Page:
Road Worrier

Road Worrier: Business group's critique another blow for Wake transit plan

bsiceloff@newsobserver.comOctober 14, 2013 

— As Wake County commissioners prepare to take up a 2-year-old proposed transit plan built around light rail and improved bus service, an influential business group is offering its own fresh view of the proposal – and throwing buckets of fresh, cold water on it.

The Regional Transportation Alliance has come out in favor of bus rapid transit, a hybrid breed of transportation that is gaining ground in U.S. cities as less expensive and more flexible than street cars and light rail – but faster and more enjoyable than regular buses. The buses have ways of moving faster than street traffic – sometimes with their own lanes, or with preferential treatment at stop lights – and riders often buy tickets before boarding at high-level platforms.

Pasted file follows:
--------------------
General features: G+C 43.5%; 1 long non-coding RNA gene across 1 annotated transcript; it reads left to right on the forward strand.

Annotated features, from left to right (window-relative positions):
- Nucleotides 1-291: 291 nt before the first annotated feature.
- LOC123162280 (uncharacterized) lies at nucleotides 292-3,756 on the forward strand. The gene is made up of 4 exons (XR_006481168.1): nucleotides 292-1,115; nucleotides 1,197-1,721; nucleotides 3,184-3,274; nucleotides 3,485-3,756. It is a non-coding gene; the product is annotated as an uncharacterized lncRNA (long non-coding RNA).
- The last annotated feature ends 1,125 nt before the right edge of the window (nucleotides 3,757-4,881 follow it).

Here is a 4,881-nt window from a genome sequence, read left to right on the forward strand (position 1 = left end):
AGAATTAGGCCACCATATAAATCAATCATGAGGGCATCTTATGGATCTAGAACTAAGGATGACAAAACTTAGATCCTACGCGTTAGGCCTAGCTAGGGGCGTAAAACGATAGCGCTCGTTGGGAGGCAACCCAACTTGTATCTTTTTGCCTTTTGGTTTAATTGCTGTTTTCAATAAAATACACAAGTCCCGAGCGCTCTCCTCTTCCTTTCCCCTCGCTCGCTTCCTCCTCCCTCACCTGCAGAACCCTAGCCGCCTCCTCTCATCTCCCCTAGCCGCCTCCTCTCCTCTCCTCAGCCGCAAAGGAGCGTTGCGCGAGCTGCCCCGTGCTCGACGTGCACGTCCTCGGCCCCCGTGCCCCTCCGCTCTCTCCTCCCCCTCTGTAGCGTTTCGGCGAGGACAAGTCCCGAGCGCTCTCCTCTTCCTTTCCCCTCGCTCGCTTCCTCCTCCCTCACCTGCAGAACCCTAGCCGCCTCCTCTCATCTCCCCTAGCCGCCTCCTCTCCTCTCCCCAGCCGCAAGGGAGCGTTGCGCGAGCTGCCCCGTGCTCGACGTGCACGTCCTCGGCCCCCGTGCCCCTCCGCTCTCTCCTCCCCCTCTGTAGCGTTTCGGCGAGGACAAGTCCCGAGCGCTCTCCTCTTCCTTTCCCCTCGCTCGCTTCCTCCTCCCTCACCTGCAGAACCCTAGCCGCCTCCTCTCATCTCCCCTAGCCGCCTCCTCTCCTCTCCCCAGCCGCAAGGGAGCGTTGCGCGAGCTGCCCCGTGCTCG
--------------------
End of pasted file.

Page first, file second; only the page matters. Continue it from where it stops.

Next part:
Linked to the Greater Raleigh Chamber of Commerce, the Regional Transportation Alliance has been successful at building support for big changes, such as the Triangle Expressway, and small ones, such as the Interstate 40 bus-on-shoulder program. The alliance began circulating a critique in August that endorses bus rapid transit for Wake “as a more effective and viable approach than the framework of the current plan.”

The 13-page critique warns that proposed new standard bus service “will still be a system with infrequent routes along most corridors” and buses still stuck in traffic. It called the Durham-Raleigh-Garner commuter train line “very expensive for what it is projected to deliver.”